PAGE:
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Education Requirements to Become a Psychologist in Maine

Maine requires a doctorate -- either a doctor of psychology (Psy.D.) or a doctor of philosophy (Ph.D.) in psychology -- to become a licensed psychologist. Students must earn their degrees from an American (or Canadian) Psychological Association-accredited institution that also holds approval from the National Association of School Psychologists.

The Maine licensing board licenses those with a master's degree in psychology. Individuals must be supervised to work in the field. Undergraduates can major in any subject but should take psychology classes if they hope to work in psychology. A bachelor's degree functions as a step in the process to obtaining a master's or doctoral degree and becoming licensed in psychology.

Undergraduates can major in any subject but should take psychology classes if they hope to work in psychology.

Master's students study general psychology or concentrate their studies on a specialty, such as business, sport, or human factors psychology. At the doctoral level, students focus on particular areas, such as child or school psychology.

Undergraduates typically must complete a research project during their psychology studies. Graduate programs require some type of internship or clinical experience.

Students who seek to become licensed should pursue a doctoral degree. Although a Psy.D. or Ph.D. entails a long course of study and fieldwork, the shortage of licensed psychologists in Maine points to promising career prospects.

Maine Licensing for Psychologists

The Maine licensing board offers psychological examiner licenses to individuals with a master's degree and full licenses and to those with doctorates from qualifying institutions. Licensing can lead to higher salaries and more career opportunities. This section explains the different licenses and processes for obtaining and renewing them.

Why Get Licensed in Maine?

Maine psychologists need a license to practice independently and diagnose, assess, and treat psychological disorders. Psychological examiners cannot practice psychotherapy but can provide consultation, evaluation, and intervention services under the supervision of a licensed psychologist.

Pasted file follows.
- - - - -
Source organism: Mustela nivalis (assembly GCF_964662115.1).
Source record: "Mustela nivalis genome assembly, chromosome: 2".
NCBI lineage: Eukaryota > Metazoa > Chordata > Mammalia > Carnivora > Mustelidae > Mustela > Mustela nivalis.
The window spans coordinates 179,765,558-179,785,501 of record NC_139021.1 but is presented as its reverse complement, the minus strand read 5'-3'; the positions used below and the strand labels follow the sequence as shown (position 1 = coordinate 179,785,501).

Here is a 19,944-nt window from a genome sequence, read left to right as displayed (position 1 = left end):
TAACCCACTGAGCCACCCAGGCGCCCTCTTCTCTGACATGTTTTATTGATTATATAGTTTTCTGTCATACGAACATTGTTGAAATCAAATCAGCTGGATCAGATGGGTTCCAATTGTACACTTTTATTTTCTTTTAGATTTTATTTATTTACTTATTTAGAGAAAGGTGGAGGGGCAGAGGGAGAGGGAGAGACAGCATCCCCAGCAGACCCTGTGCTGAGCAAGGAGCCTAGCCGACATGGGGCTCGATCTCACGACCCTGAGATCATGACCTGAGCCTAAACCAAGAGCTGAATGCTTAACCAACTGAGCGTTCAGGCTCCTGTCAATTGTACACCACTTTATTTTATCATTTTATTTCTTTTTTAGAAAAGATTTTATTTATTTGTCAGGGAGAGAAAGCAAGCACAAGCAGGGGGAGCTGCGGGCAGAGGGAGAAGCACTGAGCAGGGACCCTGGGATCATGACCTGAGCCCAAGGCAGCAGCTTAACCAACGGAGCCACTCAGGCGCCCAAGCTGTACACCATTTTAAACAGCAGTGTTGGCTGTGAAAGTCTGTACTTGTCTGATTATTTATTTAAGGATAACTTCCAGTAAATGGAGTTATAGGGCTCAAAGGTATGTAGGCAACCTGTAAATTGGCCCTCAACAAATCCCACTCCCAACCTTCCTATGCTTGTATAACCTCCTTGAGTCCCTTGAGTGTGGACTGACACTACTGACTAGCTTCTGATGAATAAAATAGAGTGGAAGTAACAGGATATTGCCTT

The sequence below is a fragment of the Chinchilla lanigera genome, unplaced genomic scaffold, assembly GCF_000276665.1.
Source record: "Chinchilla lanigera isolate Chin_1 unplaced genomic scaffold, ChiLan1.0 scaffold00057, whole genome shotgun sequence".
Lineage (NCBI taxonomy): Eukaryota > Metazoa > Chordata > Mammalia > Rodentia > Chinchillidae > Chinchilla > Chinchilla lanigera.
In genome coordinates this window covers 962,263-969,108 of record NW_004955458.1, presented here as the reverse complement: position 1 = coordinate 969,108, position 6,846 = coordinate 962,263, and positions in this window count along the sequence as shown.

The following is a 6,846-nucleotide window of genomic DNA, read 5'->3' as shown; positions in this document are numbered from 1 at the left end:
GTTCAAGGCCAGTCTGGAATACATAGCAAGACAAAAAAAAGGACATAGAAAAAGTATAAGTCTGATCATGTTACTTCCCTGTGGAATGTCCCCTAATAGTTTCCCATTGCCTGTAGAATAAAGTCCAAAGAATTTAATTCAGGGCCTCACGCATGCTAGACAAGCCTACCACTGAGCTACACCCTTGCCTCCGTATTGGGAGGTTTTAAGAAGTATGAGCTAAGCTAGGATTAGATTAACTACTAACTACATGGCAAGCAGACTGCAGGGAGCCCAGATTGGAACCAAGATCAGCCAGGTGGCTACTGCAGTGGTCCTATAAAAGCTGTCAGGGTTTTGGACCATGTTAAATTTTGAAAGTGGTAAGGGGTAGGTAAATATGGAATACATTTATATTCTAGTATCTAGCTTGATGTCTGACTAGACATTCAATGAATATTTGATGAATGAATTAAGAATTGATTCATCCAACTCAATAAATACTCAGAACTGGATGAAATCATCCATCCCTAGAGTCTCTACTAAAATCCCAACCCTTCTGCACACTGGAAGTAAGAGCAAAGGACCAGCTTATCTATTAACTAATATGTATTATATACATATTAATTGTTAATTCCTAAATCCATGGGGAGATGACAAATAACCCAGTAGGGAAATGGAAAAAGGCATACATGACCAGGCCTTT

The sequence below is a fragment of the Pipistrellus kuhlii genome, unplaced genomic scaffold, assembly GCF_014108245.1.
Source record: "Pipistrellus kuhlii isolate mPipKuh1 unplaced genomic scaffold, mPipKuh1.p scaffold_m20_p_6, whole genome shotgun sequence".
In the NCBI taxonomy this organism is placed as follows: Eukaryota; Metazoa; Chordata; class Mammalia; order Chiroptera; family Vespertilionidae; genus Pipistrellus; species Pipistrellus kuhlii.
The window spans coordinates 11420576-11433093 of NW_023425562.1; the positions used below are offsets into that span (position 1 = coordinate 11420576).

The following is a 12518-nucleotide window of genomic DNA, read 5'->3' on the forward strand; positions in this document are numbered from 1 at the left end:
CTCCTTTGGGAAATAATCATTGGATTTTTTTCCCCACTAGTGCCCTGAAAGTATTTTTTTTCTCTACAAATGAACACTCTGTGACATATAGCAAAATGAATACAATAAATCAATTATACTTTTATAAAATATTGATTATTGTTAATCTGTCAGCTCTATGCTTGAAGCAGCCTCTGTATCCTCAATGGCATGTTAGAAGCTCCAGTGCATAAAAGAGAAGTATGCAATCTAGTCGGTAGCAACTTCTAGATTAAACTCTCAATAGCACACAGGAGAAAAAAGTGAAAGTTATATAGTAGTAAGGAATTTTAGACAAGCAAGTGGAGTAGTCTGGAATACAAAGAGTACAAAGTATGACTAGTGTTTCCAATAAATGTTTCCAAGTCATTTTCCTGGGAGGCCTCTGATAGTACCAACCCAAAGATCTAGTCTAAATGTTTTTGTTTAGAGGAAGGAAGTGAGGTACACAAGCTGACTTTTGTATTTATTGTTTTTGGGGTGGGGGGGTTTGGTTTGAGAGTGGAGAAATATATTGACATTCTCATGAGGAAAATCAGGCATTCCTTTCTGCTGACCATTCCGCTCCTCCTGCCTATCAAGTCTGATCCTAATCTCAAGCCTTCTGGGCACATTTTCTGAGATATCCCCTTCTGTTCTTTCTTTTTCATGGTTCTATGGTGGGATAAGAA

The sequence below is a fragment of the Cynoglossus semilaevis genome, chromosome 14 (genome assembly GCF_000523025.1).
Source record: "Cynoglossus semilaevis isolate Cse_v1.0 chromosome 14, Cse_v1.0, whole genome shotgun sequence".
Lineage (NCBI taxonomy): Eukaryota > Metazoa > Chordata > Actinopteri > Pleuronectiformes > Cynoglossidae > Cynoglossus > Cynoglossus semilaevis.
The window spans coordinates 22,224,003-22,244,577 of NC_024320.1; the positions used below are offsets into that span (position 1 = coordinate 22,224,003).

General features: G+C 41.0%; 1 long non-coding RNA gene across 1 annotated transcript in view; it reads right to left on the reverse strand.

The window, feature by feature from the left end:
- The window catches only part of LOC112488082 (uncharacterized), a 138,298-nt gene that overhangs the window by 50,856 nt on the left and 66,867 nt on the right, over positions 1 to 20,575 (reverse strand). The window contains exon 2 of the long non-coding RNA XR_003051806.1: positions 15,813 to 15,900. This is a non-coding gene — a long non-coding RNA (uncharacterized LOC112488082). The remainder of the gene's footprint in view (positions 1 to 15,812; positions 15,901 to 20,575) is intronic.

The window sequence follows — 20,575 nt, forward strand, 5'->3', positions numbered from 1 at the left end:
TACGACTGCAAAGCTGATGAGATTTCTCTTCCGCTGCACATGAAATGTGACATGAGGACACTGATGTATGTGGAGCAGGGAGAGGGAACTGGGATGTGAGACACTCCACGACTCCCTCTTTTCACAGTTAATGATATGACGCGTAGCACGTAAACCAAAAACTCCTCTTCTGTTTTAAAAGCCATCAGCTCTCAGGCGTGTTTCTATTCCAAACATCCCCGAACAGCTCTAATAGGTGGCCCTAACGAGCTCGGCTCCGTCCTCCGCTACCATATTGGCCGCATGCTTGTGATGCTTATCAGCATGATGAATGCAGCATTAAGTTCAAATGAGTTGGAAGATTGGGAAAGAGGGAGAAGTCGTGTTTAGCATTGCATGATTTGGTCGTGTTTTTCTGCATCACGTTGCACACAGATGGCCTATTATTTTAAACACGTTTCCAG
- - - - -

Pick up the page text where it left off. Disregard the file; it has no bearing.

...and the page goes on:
Clinical, rehabilitation, and school psychologists must be fully licensed. Most mental health practitioners need a license to practice in Maine, including professional counselors, marriage and family therapists, and social workers. Students and psychologists, counselors, and therapists in training do not need licenses.

Licensing Criteria for Maine

The Board of Examiners of Psychologists confers licenses in Maine. Licensed psychologists need a doctorate from an accredited college or university along with two years of work experience in psychology.

The requisite experience consists of 1,500 hours in a predoctoral internship with two hours per week of face-to-face supervision. Professionals must devote 50% of their time to service activities, 25% to direct patient contact, and 25% to research. Individuals must complete an additional 1,500 hours of postdoctoral experience that includes one hour of face-to-face supervision per week and 25-60% of time providing direct services. Most of these hours occur in the candidate's intended practice area.

Psychological examiners need a master's degree from an accredited school and one year of supervised fieldwork experience in psychology. Their experience must include three hours of supervised practice per week.

Some specialties carry additional requirements. For example, school psychologists need nationally certified school psychologist certification.

How to Get Licensed in Maine